Pro wrestling isn’t just body slams and violence — it’s also art

Professional wrestling has gotten a bad rap as neither being a respected sport nor form of entertainment. To most, the image of wrestling may still be beefed-up, baby-oiled behemoths like Hulk Hogan or John Cena competing in staged fights, or the over-the-top, spandex-clad comedy theatrics seen in Netflix’s “Glow.”

Pro wrestling’s merits as a legitimate sport have long been debated, but can this curious confluence of characters and Cirque du Soleil-style acrobatics be considered art?

In the 1950s, a French philosopher likened wrestling to theater — the staged spectacles acted out in the ring presenting an allegory for good versus evil.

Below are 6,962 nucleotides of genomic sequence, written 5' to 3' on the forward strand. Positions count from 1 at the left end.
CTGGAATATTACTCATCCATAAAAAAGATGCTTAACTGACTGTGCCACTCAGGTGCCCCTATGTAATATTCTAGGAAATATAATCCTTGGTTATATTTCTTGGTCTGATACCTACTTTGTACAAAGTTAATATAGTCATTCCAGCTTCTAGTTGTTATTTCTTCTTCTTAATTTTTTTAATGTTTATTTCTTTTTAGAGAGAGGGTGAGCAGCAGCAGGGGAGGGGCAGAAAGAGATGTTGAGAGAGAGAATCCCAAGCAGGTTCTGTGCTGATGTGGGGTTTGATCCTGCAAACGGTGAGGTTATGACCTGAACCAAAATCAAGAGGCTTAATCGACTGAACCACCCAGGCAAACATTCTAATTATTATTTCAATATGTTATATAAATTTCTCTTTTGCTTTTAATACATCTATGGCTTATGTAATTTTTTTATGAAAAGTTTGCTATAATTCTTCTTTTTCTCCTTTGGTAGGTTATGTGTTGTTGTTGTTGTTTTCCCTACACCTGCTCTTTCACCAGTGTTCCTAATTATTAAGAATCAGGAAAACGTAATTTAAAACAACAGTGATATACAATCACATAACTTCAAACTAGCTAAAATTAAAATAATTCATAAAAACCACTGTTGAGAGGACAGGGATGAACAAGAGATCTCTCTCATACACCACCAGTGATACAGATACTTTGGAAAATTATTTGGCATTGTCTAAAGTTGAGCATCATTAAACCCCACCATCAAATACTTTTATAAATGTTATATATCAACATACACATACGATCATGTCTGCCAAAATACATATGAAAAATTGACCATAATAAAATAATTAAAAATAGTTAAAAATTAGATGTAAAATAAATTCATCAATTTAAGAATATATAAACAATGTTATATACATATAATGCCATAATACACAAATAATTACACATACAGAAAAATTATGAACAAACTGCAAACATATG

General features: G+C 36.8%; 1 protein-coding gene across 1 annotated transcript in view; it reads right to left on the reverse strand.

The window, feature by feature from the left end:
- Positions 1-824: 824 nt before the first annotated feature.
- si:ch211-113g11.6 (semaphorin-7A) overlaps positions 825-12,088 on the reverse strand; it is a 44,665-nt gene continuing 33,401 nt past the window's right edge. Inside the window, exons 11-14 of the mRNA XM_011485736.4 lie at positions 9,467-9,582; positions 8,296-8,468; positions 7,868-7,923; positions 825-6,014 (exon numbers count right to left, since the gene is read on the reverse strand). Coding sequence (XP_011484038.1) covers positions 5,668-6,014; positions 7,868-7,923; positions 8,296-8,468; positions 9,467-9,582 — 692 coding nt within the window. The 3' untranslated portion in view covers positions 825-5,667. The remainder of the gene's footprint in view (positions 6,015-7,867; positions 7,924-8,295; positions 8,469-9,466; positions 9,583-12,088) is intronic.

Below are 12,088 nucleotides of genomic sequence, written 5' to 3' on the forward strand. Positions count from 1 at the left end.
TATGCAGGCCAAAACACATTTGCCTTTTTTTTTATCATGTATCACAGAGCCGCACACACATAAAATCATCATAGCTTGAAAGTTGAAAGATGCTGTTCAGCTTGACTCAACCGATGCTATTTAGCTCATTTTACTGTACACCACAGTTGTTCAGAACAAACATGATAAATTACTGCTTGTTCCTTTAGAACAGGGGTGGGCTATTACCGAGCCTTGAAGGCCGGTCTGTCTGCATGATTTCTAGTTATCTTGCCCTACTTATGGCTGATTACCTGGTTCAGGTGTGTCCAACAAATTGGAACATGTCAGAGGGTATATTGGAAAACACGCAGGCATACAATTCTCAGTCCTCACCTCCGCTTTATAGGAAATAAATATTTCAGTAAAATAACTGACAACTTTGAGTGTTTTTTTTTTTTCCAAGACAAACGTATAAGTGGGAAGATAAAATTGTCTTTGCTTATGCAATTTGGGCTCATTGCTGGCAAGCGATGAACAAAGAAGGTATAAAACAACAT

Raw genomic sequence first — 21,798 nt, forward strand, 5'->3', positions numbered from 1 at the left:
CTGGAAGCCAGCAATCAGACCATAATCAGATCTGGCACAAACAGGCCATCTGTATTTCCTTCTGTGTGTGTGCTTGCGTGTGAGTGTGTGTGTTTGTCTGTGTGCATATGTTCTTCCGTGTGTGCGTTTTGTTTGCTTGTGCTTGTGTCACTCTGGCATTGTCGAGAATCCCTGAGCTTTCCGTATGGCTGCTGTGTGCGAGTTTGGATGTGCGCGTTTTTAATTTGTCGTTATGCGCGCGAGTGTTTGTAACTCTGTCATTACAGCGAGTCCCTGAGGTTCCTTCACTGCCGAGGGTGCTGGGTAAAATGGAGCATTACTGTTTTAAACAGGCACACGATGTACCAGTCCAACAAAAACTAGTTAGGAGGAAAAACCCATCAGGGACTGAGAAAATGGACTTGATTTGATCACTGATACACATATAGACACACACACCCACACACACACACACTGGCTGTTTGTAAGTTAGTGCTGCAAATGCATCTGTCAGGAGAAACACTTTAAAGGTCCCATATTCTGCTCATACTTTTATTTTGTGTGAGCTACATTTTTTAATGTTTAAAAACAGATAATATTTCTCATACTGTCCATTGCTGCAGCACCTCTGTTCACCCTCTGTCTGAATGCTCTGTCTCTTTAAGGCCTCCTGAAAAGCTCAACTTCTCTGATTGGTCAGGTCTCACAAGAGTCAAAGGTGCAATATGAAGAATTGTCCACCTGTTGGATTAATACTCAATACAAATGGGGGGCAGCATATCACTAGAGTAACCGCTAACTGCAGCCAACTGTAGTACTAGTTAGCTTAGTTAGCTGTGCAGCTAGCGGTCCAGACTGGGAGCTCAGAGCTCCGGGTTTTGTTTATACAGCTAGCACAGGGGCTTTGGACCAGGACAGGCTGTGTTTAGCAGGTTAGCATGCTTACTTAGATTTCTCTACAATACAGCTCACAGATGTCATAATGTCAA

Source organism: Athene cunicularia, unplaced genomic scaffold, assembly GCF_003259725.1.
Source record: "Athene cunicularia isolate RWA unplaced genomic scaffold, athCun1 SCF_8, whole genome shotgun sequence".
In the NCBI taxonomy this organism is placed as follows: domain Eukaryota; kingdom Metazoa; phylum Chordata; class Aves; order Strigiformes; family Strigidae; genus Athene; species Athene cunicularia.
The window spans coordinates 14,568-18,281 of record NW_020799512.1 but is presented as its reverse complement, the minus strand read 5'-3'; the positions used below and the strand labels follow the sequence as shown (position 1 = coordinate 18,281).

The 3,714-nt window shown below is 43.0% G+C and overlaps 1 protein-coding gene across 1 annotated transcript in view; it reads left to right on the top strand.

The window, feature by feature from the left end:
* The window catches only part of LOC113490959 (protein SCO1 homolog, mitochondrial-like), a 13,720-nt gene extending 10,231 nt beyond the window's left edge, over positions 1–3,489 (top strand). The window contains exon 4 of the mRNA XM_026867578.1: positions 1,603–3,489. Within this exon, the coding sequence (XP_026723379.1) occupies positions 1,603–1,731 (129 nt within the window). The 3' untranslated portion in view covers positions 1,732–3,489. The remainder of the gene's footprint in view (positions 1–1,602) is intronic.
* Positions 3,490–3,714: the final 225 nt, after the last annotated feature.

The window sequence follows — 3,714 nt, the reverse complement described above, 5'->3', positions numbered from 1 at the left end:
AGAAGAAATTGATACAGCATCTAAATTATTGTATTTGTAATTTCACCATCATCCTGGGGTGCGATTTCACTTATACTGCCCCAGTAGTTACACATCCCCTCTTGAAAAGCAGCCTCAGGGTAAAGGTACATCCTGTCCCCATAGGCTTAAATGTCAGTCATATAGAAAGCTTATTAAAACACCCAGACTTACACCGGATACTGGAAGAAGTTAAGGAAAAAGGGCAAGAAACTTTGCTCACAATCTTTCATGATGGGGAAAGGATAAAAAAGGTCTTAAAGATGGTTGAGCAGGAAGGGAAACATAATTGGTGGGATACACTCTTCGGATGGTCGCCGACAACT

In modern day, critics have compared wrestling’s dramatic storylines to the televised soap opera. Wrestling is a well from which wider culture has long drawn, but has given little credit.

Take, for example, Hollywood plucking Dwayne Johnson from the wrestling ring and ascending him to the top of the box office.

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